Gesine's past covers much of Germany's most troubled times, from the rise of Nazism to the war years to the occupations first (briefly) by the British and then, more permanently, by the Soviets. Her focus in the early years is very much on her parents: a father who had settled in England and was doing well there but then married and followed his wife back to Germany when she wanted to give birth to their child there.
       Cresspahl marries into the Papenbrock-family, but he remains an outsider: known as 'the Englishman' (despite being German) he remains friendly with the local Jews even as ugly nationalism rises around them. Tolerant, careful, he tries to keep a low profile and do his best to get through the difficult years: Gesine is able to say "Mein Krieg war gut versteckt" ("My war was well-concealed"), and not just because of Jerichow's remote location. Arguably -- Marie has her doubts -- he was also an agent for the English, and when they occupied the town after the war the British did make him mayor -- a position he filled capably, and one the Soviets (who then were awarded the territory) kept him in (before eventually tossing him in jail).
       The flighty, depressive Lisbeth, Gesine's mother, was complicated in different ways, and never made the situation better. She was unhinged enough to watch and do nothing as infant Gesine threatened to drown (Cresspahl happened to witness the scene and plucked her out of danger), and if her violent death isn't a suicide, there's certainly enough reason to believe she would have done herself in eventually. As is, she dies when Gesine is still a small child; fortunately Cresspahl is up to the challenge of raising the girl more or less on his own. (Gesine does remain haunted by the mother-figure: when Marie asks her for her New Year's resolutions 1968, one of them is: "That I don't become like my mother" -- and even though her dread is obvious it's a remarkable admission to make to the child; it throws even the generally unperturable Marie, who tries explains it away for both of them: "You have fever, Gesine.")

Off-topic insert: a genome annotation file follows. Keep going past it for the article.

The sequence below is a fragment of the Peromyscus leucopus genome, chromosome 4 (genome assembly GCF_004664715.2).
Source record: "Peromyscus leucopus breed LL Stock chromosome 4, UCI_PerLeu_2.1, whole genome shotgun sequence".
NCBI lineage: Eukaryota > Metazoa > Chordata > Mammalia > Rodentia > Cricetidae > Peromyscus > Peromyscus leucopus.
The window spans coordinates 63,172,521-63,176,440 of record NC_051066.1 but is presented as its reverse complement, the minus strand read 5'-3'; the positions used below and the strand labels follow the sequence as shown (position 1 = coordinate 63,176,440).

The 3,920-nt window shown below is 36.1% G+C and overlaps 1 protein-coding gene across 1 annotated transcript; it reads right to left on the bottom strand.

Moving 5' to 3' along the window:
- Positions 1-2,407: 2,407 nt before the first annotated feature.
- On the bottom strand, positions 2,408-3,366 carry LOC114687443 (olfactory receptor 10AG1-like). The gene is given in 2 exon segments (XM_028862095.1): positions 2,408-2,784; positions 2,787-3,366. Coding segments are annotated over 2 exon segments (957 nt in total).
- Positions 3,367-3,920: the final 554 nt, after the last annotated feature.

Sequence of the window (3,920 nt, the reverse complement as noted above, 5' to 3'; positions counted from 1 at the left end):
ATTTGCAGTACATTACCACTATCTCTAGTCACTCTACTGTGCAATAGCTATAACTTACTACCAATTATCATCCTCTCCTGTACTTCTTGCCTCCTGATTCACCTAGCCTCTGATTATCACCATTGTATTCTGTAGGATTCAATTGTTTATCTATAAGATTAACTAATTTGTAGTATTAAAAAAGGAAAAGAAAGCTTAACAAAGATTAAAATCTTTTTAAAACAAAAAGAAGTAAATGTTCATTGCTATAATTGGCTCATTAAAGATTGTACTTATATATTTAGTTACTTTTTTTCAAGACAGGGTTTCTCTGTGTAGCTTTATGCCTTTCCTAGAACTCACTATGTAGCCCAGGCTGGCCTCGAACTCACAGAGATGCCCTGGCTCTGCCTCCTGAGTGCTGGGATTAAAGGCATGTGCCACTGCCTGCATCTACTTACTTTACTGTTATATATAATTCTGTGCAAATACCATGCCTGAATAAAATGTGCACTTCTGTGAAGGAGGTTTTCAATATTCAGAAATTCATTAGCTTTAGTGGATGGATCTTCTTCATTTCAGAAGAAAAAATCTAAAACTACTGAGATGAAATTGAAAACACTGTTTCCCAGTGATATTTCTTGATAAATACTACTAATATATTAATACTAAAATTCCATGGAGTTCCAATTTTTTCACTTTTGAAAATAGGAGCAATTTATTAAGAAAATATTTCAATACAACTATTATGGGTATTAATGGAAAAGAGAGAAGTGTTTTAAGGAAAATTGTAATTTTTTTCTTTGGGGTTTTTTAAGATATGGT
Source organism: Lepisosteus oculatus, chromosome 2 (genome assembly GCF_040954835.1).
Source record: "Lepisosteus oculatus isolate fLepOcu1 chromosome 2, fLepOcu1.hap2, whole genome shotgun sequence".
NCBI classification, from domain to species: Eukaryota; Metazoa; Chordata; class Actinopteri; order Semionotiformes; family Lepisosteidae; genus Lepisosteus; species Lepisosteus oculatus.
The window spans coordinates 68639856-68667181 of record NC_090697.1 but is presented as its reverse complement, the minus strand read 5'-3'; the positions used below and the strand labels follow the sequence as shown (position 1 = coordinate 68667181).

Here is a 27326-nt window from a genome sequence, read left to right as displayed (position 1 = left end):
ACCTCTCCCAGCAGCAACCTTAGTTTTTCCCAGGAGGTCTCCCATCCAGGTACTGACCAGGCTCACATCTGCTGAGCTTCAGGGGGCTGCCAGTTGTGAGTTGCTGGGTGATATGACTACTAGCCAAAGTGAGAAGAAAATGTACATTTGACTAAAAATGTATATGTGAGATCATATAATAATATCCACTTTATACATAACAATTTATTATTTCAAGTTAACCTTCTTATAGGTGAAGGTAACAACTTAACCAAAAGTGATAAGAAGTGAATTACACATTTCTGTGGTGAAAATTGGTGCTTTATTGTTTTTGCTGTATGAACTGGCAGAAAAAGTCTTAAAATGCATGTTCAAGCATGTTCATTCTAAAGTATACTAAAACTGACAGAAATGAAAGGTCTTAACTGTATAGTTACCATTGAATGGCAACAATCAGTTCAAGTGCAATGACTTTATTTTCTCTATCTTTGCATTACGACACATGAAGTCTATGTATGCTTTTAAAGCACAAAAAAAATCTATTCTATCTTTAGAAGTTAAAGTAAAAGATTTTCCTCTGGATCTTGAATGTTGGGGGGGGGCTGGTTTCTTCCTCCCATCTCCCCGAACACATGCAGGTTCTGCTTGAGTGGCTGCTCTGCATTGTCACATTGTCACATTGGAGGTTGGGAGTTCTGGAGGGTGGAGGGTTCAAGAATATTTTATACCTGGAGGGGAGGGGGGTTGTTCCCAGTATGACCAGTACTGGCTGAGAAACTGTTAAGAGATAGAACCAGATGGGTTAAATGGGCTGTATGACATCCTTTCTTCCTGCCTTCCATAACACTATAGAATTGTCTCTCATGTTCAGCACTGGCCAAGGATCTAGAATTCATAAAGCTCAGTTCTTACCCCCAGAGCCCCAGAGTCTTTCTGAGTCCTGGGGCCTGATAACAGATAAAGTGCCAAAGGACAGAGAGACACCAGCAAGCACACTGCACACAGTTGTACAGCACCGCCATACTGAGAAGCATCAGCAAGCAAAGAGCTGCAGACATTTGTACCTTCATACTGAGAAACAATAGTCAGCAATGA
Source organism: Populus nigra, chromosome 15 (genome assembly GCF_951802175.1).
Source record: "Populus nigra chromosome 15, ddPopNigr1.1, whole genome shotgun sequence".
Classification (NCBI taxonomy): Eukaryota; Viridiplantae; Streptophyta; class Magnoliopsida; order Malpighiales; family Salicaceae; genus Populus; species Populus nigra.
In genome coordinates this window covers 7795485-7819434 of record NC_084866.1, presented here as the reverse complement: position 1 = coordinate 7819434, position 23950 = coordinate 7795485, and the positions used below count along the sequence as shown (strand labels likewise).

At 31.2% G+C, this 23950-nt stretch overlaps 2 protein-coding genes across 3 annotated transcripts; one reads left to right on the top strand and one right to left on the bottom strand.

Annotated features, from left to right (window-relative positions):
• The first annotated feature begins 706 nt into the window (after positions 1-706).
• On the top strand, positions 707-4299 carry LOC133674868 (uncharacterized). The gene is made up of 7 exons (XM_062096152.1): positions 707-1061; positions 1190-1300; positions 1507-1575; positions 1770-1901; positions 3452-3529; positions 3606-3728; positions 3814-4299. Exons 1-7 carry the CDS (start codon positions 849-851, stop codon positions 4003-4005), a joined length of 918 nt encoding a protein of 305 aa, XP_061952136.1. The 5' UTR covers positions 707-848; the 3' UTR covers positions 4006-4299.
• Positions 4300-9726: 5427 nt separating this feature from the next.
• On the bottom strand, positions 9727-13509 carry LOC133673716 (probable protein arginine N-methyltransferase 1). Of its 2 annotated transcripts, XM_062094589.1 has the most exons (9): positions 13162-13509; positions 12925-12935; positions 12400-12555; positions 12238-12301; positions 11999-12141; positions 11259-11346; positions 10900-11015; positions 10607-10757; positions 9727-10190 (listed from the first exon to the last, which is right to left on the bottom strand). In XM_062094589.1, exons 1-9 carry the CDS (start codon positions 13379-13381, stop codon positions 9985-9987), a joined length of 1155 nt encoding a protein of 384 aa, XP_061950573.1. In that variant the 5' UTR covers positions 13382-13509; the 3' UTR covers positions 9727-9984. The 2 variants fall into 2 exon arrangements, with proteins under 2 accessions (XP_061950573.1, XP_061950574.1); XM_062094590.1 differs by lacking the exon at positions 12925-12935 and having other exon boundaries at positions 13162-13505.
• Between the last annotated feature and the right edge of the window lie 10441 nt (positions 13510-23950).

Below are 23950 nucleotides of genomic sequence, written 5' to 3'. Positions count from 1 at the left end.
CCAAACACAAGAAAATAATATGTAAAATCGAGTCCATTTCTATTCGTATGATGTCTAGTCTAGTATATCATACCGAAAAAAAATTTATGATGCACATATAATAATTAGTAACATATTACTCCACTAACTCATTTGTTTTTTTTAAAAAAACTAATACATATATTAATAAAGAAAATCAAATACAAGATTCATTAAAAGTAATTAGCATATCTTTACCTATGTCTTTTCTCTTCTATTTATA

Johnson began writing the book on 29 January 1968, and he lucked into quite a year. It's more than back-drop: the period is front and centre, omnipresent. The war in Viet Nam obviously dominates -- the first sentence of the first dated entry refers to it ("Clearing weather in North Viet Nam permitted Air Force raids north of Hanoi", etc.) -- yet it in its almost daily constancy becomes an almost repetitive drone: Johnson's choice to refer to weather conditions in his opening salvo are apt, since the Viet Nam-reports (much as the daily reports of American fatalities in Iraq have become in 2005 and 2006) resemble nothing as much as the daily weather report, with what (in print if not real life) amount to only small varying details. 1968 would also be the year of the shooting of Rudi Dutschke and assassinations of Martin Luther King jr. and Robert Kennedy (the latter two events that hit Marie harder -- or at least more demonstratively -- than Gesine), as well as the Prague spring. The Czech connexion is of particular importance, because Gesine is taking Czech lessons, and the book moves towards a planned trip to Prague (indeed, that is where they are set to be the day after the book closes, on 21 August 1968 (a date and place that should resonate for what else was to happen there and then, the Soviets putting a brutal end to the Prague spring)).
       Anniversaries is also very much a New York-portrait, with Gesine still a part of immigrant culture while Marie is a full-fledged New Yorker ("Mit New York: sagt sie siegesgewiß, verächtlich: damit legst du mich nicht herein" ("With New York: she said, certain of prevailing, contemptuously: with that you can't fool me") Marie proclaims, knowing that she knows the city better than her mother). It's also a city that isn't doing that well: crime-ridden (their Upper West Side apartment is in what isn't -- at that time -- a great neighbourhood, and it sounds like they're lucky only to be robbed once over the course of the year), with racial tension, as well political unrest.
       Race figures prominently too: Gesine won't stand for any racism, and proves more open-minded than most of the locals -- an attitude similar to that of her father, and which she passes on to her daughter. Among the many sub-plots is Francine, the token black girl who winds up in Marie's class at the exclusive private school she attends. Unlike her classmates, Marie feels an obligation to assist the child who is completely out of her element. Johnson's girl is, at times, arguably too precocious, but even something as difficult as this he handles well, convincingly having Marie express her frustration at the injustice perpetrated on Francine, who has, for example, never been taught how to learn.